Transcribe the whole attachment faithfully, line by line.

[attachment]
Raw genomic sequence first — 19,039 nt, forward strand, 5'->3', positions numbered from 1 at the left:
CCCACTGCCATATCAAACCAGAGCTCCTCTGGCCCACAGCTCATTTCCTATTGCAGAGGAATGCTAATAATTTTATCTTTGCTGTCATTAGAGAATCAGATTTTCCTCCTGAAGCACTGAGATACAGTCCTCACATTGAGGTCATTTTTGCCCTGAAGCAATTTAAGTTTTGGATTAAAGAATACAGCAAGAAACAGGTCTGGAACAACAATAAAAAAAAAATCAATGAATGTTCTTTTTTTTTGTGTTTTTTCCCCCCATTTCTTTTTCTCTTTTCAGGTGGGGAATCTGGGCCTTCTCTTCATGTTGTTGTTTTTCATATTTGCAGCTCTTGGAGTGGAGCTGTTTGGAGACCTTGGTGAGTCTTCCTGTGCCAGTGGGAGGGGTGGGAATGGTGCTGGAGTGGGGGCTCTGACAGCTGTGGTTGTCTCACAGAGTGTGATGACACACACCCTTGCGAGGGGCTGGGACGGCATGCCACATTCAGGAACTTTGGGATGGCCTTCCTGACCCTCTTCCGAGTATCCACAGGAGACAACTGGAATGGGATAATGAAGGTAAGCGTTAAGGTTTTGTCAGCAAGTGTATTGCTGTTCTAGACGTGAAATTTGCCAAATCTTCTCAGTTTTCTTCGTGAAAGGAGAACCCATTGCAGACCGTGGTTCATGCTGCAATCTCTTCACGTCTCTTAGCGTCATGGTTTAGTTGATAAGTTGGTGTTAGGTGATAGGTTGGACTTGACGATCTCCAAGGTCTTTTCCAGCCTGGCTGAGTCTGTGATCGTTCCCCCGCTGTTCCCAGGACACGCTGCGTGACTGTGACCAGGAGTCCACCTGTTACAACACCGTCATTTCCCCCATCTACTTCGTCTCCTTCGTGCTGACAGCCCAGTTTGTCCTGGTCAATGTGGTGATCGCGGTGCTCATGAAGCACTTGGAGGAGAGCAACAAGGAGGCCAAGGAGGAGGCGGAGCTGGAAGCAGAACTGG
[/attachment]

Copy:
Raw genomic sequence first — 19,039 nt, forward strand, 5'->3', positions numbered from 1 at the left:
CCCACTGCCATATCAAACCAGAGCTCCTCTGGCCCACAGCTCATTTCCTATTGCAGAGGAATGCTAATAATTTTATCTTTGCTGTCATTAGAGAATCAGATTTTCCTCCTGAAGCACTGAGATACAGTCCTCACATTGAGGTCATTTTTGCCCTGAAGCAATTTAAGTTTTGGATTAAAGAATACAGCAAGAAACAGGTCTGGAACAACAATAAAAAAAAAATCAATGAATGTTCTTTTTTTTTGTGTTTTTTCCCCCCATTTCTTTTTCTCTTTTCAGGTGGGGAATCTGGGCCTTCTCTTCATGTTGTTGTTTTTCATATTTGCAGCTCTTGGAGTGGAGCTGTTTGGAGACCTTGGTGAGTCTTCCTGTGCCAGTGGGAGGGGTGGGAATGGTGCTGGAGTGGGGGCTCTGACAGCTGTGGTTGTCTCACAGAGTGTGATGACACACACCCTTGCGAGGGGCTGGGACGGCATGCCACATTCAGGAACTTTGGGATGGCCTTCCTGACCCTCTTCCGAGTATCCACAGGAGACAACTGGAATGGGATAATGAAGGTAAGCGTTAAGGTTTTGTCAGCAAGTGTATTGCTGTTCTAGACGTGAAATTTGCCAAATCTTCTCAGTTTTCTTCGTGAAAGGAGAACCCATTGCAGACCGTGGTTCATGCTGCAATCTCTTCACGTCTCTTAGCGTCATGGTTTAGTTGATAAGTTGGTGTTAGGTGATAGGTTGGACTTGACGATCTCCAAGGTCTTTTCCAGCCTGGCTGAGTCTGTGATCGTTCCCCCGCTGTTCCCAGGACACGCTGCGTGACTGTGACCAGGAGTCCACCTGTTACAACACCGTCATTTCCCCCATCTACTTCGTCTCCTTCGTGCTGACAGCCCAGTTTGTCCTGGTCAATGTGGTGATCGCGGTGCTCATGAAGCACTTGGAGGAGAGCAACAAGGAGGCCAAGGAGGAGGCGGAGCTGGAAGCAGAACTGG